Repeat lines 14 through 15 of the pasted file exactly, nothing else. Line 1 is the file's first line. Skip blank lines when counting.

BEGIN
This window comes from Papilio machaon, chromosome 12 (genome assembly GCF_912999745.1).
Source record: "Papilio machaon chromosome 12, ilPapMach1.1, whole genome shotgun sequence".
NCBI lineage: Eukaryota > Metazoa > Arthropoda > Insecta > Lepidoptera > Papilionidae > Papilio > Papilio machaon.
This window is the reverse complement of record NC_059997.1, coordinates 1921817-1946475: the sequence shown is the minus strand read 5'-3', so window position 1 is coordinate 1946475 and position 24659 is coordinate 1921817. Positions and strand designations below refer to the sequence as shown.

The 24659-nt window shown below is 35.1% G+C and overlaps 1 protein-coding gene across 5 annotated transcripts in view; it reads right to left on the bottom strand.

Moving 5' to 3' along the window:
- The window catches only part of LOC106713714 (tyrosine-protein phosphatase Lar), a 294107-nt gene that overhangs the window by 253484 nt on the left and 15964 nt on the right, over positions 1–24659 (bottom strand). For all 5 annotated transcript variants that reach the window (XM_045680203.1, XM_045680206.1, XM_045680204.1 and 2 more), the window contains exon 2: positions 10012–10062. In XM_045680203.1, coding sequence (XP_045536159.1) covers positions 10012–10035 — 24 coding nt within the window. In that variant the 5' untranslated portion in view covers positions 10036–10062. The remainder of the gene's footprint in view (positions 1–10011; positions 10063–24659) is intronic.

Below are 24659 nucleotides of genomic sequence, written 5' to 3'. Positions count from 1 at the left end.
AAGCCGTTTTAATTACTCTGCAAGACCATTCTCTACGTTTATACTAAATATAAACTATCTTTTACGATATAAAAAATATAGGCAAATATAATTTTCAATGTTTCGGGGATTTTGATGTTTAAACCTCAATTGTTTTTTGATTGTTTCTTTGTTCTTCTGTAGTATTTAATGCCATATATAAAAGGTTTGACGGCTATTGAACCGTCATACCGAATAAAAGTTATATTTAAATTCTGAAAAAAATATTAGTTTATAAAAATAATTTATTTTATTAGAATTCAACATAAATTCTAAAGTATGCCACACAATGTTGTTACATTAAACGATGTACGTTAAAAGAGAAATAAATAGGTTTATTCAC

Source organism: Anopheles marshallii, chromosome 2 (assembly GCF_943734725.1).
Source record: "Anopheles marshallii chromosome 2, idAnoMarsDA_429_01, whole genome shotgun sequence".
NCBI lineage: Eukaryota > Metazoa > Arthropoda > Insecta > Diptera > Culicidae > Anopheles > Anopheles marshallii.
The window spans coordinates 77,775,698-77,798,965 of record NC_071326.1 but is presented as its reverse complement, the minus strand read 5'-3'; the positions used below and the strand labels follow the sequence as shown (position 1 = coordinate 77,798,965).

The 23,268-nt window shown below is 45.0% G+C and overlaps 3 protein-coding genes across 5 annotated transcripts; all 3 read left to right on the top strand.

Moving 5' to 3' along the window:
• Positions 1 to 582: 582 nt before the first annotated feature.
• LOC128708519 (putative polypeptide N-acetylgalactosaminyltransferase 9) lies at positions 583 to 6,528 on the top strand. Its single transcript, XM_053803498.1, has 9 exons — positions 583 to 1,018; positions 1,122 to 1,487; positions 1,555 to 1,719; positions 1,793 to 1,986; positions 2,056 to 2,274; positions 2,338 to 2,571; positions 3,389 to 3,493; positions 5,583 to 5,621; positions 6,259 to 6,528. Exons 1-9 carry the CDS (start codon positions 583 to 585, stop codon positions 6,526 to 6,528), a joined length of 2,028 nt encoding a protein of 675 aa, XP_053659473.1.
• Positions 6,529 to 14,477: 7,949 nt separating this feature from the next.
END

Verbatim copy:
The 23,268-nt window shown below is 45.0% G+C and overlaps 3 protein-coding genes across 5 annotated transcripts; all 3 read left to right on the top strand.

Moving 5' to 3' along the window: